In general, much of Christianity has evolved into Hindu Christianity. “Many Hindus are ready to accept the ethical teachings of the Gospels, particularly the Sermon on the Mount (whose influence on Gandhi is well known), but reject the theological superstructure.” The exclusive claims of Christianity are doubted and rejected. In fact, many higher class families in India send their children to high-quality schools that are typically organized by Christians associations or groups.

No matter which statistic we choose Christianity is growing in India. In the city of Delhi there are over 600 hundred churches with services in almost any major language. Bangalore has 970 churches and at least twelve accredited theological education centers. Chennai has a Christian population of 10 percent with more than 2,000 Christian churches scattered about the city.

The largest churches in Chennai however are Pentecostal in theological praxis. The New Life Assembly of God and the Apostolic Christian Assembly average about 23,000 and 15,000 in their Sunday School attendance records.


1. Houghton, Graham. "Christian Impact on India, History of." Encyclopedia of India. Ed. Stanley Wolpert. Vol. 1. Detroit: Charles Scribner's Sons, 2006. 247-252. 4 vols. Gale Virtual Reference Library. Gale. Liberty University. 16 Dec. 2008 .
2. William Carey's India." Christian History 11.4 (Nov. 1992): 25. Religion and Philosophy Collection. EBSCO. [Library name], [City], [State abbreviation]. 16 Dec. 2008 3. "Duff, Alexander" The Concise Oxford Dictionary of the Christian Church. Ed. E. A. Livingstone. Oxford University Press, 2006. Oxford Reference Online. Oxford University Press. Liberty University. 27 December 2008
4. India, Pakistan, and Bangladesh, Christianity in" The Concise Oxford Dictionary of the Christian Church. Ed. E. A. Livingstone. Oxford University Press, 2006. Oxford Reference Online. Oxford University Press. Liberty University. 17 December 2008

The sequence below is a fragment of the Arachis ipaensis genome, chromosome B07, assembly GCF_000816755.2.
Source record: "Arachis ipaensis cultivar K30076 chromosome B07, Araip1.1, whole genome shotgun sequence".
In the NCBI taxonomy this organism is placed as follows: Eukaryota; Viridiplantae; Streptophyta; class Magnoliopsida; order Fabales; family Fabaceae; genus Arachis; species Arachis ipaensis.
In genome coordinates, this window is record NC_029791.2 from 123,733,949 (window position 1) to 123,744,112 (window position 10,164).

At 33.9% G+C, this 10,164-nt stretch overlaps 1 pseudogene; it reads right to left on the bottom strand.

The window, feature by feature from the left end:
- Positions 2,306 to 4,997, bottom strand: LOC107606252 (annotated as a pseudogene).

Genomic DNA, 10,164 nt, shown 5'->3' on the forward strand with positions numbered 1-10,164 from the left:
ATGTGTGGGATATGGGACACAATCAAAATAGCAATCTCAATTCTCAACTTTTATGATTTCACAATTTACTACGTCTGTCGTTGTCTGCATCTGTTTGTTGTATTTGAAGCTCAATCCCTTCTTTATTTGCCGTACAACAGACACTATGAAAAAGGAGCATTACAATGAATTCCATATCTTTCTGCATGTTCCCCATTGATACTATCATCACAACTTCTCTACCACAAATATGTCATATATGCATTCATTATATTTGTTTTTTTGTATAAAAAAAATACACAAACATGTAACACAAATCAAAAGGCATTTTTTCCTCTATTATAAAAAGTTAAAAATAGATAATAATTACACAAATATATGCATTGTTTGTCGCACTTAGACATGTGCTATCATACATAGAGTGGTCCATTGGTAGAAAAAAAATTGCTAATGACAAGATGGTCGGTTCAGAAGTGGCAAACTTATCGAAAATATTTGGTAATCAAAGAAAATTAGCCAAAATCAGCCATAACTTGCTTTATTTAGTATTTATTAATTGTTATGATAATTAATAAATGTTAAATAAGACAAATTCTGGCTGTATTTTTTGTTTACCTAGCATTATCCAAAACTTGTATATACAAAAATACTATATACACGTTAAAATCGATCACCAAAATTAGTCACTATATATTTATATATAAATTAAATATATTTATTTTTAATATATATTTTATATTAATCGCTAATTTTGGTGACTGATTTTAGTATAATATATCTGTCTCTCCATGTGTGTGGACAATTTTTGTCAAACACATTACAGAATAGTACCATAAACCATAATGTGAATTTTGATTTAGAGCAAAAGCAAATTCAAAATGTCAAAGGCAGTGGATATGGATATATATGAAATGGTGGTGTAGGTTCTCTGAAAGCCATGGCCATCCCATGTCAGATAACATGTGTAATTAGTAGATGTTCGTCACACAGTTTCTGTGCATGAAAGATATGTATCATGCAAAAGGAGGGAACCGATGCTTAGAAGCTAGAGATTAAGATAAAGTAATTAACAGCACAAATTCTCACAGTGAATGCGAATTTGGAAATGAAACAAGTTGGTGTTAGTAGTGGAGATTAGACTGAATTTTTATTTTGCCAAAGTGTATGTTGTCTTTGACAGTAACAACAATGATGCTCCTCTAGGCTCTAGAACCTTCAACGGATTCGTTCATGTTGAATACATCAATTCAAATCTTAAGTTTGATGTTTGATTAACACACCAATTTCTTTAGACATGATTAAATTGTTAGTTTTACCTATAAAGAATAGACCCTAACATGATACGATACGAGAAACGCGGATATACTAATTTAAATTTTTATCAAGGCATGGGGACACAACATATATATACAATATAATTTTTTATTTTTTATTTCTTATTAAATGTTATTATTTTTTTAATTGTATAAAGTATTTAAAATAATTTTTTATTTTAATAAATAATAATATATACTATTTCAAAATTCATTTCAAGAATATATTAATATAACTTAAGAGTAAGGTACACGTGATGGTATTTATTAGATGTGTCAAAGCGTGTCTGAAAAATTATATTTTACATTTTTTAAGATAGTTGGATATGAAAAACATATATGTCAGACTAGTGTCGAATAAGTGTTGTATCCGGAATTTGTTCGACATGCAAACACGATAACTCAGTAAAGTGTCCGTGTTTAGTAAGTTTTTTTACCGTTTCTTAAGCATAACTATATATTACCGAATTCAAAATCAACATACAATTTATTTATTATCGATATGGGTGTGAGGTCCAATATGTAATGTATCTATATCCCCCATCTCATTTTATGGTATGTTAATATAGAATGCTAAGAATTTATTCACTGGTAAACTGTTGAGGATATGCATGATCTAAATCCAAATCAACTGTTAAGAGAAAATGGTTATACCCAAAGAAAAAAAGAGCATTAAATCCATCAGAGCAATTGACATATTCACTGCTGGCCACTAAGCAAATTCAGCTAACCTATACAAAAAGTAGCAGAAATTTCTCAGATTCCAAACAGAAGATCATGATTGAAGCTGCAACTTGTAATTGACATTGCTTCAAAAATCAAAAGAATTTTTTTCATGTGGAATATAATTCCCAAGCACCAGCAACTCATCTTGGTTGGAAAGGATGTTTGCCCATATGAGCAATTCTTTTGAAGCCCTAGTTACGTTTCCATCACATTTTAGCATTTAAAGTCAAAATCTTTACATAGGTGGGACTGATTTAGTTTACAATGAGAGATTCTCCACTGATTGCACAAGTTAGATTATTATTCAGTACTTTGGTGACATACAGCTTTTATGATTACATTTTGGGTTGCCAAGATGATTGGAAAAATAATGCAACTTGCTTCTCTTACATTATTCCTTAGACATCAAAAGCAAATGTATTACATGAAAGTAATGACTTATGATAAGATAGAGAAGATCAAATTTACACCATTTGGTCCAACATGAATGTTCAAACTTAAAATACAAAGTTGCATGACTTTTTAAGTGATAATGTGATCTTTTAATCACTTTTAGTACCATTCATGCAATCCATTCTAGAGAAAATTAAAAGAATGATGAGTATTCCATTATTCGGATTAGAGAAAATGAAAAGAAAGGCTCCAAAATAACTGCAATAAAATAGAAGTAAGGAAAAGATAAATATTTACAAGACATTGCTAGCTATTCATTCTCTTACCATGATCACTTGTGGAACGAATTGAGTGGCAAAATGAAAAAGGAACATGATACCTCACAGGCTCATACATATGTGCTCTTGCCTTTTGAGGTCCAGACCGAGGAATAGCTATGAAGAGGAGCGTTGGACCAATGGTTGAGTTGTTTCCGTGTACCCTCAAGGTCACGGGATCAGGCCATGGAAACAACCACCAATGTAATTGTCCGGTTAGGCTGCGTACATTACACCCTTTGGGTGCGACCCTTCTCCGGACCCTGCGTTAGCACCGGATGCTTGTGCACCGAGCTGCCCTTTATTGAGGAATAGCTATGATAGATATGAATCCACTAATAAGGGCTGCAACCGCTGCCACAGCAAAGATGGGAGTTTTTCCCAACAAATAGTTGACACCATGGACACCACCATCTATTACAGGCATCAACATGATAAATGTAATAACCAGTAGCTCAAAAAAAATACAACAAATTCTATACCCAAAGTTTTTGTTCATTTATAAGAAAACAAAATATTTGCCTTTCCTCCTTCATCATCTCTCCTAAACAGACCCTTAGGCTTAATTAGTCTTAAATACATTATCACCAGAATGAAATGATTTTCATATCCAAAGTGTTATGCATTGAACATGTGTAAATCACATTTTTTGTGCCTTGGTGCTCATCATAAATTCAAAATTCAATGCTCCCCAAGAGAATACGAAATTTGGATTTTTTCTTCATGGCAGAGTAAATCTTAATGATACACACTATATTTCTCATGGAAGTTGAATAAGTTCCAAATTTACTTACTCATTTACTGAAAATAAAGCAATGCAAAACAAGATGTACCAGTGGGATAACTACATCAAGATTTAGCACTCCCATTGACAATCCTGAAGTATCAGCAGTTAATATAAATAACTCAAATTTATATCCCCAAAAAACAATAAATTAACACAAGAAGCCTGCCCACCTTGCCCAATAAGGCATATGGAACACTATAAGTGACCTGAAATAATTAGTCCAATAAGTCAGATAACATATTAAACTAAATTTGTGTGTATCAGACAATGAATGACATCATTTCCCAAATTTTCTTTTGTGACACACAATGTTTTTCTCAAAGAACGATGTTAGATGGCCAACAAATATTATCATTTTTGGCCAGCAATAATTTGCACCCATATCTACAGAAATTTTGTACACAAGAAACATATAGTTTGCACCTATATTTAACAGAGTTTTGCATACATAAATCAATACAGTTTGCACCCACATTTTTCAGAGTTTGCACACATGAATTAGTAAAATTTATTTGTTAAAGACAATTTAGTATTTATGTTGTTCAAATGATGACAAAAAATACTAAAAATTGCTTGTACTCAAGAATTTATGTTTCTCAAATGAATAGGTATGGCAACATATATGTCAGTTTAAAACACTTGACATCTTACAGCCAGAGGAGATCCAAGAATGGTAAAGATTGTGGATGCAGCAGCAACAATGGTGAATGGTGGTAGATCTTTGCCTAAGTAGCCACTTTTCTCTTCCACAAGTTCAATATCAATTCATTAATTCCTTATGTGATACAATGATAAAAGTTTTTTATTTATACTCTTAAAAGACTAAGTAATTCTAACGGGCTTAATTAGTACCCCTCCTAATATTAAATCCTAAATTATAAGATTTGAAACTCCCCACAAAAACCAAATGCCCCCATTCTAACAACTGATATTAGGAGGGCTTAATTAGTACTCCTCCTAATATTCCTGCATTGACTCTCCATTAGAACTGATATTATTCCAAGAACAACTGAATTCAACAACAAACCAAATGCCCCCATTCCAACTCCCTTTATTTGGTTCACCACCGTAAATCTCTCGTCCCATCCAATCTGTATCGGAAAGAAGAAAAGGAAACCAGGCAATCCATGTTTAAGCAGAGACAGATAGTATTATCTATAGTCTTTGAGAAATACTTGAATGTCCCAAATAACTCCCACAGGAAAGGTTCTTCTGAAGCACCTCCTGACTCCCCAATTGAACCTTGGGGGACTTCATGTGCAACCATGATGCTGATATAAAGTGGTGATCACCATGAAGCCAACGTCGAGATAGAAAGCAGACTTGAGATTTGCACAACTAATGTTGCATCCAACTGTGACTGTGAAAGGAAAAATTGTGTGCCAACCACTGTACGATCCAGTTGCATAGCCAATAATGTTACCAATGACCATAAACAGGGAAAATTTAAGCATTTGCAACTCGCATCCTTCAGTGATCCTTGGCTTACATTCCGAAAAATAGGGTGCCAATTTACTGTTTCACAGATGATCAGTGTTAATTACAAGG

5. Indian custom of a widow burning herself, either on the funeral pyre of her dead husband or in some other fashion, soon after his death. "suttee." Encyclopædia Britannica. 2008. Encyclopædia Britannica Online. 16 Dec. 2008 .
6. Zondervan Handbook to the History of Christianity (p. 470). Copyright © 2006 by Jonathan Hill
7. "Hinduism." Encyclopædia Britannica. 2008. Encyclopædia Britannica Online. 16 Dec. 2008 .


historicus said...

For fuller informati0on on Christianity in India:
The St. Thomas Christian Encyclopaedia of India, now in 3 vols.,Ed. Prof. George Menachery9Vol. I 1982, II 1978, III 2009
The Indian Church History Classics, ViolI, "The Nazranies",1998 Ed. Prof. George Menachery
THOMAPEDIA, ed. G.Menachery, 2000

historicus said...

Prof. George Menachery had read and written much about PAPAL ELECTIONS. When he went to Rome as a free lancer for the October 1978 election where the conclave of Cardinals chose the present Pontiff His Holiness Pope John Paul II, he had merely wanted to experience at first hand the joy and excitement of a papal election as described in classics he had read many times over such as Morris West’s ‘SHOES OF THE FISHERMAN’, Irving Stone’s ‘The Agony and the Ecstasy’, and Henry Morton Robinson’s ‘The Cardinal’. But his Roman holidays turned into a memorable adventure. Read about it here.

The Cardinals were arriving one by one for the ‘Mass for the Election of the Pope’. They entered the cobbled courtyard behind St.Peter’s Basilica in huge cars and walked towards the special back-door of the Basilica quite close to the main altar.After the Mass they would enter the Conclave (‘with key’) and proceed to elect behind locked doors the next spiritual leader of the crores-strong Catholic community of the world and the temporal head of the State of Vatican.

I was the only Indian among the 1300 press reporters from all over the world in Rome that October accredited by Archbishop Pancharoli’s Vatican Press Office.Of these 300 belonged to the English-speaking group. The Italian group was 320-strong, the French were 200 odd, and the Spanish/Portuguese 140. In addition there were more than 300 TV crewmembers. Apart from two or three selected TV teams only fourteen of the 1300 reporters who had arrived to report the papal elections were permitted to enter the Basilica for the function to report and to take exclusive photographs.
Vatican accreditation given to George Menachery by the Vatican Press Office

Adversus Trinitas

"...unless you believe that I am he you will die in your sins." (John 8:24 ESV)